Most Common Types of Data Mining
Data mining is most useful in identifying data patterns and deriving useful business insights from those patterns. To accomplish these tasks, data miners use a variety of techniques to generate different results. Here are five common data mining techniques.
With this technique, data points are assigned to groups, or classes, based on a specific question or problem to address. For instance, if a consumer packaged goods company wants to optimize its coupon discount strategy for a specific product, it might review inventory levels, sales data, coupon redemption rates, and consumer behavioral data in order to make the best decision possible.
Association Rule Learning
This function seeks to uncover the relationships between data points; it is used to determine whether a specific action or variable has any traits that can be linked to other actions (e.g., business travelers’ room choices and dining habits). A hotelier might use association rule insights to offer room upgrades or food and beverage promotions to attract additional business travelers.
Anomaly or Outlier Detection
In addition to searching for patterns, data mining seeks to uncover unusual data within a set. Anomaly detection is the process of finding data that doesn’t conform to the pattern. This process can help find instances of fraud and help retailers learn more about spikes, or declines, in the sales of certain products.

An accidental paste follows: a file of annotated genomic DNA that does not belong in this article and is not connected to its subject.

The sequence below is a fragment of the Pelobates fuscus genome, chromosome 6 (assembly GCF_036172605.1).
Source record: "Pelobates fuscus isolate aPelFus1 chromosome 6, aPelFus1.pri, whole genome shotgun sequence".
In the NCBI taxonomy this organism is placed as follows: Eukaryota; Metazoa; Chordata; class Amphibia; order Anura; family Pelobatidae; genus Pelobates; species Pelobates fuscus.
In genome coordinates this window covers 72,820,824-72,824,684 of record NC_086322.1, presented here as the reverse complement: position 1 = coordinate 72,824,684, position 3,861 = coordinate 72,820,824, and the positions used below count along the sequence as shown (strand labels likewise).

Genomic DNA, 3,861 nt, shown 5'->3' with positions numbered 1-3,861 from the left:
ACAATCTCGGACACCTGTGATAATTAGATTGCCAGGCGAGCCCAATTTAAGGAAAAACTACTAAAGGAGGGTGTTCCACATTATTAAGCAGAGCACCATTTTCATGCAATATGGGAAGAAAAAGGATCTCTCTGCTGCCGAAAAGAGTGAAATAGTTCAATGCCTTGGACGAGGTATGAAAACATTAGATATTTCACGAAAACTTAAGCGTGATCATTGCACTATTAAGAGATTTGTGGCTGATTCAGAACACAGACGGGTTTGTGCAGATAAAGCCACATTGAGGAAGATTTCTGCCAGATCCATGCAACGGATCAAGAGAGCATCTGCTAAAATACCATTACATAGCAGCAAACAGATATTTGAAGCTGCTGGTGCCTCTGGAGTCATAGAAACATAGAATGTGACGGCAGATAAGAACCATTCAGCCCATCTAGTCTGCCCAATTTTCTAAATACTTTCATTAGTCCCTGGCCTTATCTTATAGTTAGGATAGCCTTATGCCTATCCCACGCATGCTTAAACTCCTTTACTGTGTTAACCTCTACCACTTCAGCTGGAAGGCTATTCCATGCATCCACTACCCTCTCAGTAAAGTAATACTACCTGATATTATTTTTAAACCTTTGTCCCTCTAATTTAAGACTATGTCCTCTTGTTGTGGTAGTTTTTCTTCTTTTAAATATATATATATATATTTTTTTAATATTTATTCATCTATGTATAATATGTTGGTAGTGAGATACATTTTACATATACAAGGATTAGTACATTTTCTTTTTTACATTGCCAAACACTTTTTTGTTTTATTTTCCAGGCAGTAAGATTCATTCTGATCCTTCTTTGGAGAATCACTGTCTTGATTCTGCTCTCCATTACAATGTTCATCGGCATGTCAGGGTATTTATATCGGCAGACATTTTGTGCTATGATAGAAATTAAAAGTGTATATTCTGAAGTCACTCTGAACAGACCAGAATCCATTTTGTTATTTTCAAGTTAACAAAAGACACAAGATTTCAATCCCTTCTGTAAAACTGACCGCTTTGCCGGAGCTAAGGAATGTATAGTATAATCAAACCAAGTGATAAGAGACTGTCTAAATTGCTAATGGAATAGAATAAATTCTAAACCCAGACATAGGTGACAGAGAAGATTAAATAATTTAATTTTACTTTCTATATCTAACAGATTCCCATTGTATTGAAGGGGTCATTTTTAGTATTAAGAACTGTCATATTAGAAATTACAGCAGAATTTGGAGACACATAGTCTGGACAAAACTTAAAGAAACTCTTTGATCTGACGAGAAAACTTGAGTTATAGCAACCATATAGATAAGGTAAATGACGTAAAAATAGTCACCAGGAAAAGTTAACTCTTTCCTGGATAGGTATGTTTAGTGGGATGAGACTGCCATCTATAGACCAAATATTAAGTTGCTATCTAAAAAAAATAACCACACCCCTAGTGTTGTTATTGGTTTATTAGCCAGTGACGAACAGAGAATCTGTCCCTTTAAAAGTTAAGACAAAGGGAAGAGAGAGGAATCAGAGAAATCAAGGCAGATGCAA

Clustering looks for similarities within a data set, separating data points that share common traits into subsets. This is similar to the classification type of analysis in that it groups data points, but, in clustering analysis, the data is not assigned to previously defined groups. Clustering is useful for defining traits within a data set, such as the segmentation of customers based on purchase behavior, need state, life stage, or likely preferences in marketing communication.
Regression analysis is about understanding which factors within a data set are most important, which can be ignored, and how these factors interact. With this technique, data miners are able to validate theories such as “when a lot of snow is predicted, more bread and milk will be sold before the storm.” While this seems obvious enough there are a number of variables that need to be verified and quantified for the store manager to make sure enough stock is available. For example, how much is “a lot” of snow? How much is “more milk and bread”? Which types of weather forecasts tend to cause consumer action and how many days before the storm will consumers start buying? What is the relationship between inches of snow, units of bread, and units of milk?
Through regression analysis, specific inventory levels of milk and bread (in units/cases) can be recommended for specific levels of snow forecasted (inches), at specific points in time (days before the storm). In this way, the use of regression analysis maximizes sales, minimizes out-of-stock instances, and helps avoid overstocking which results in product spoilage after the storm.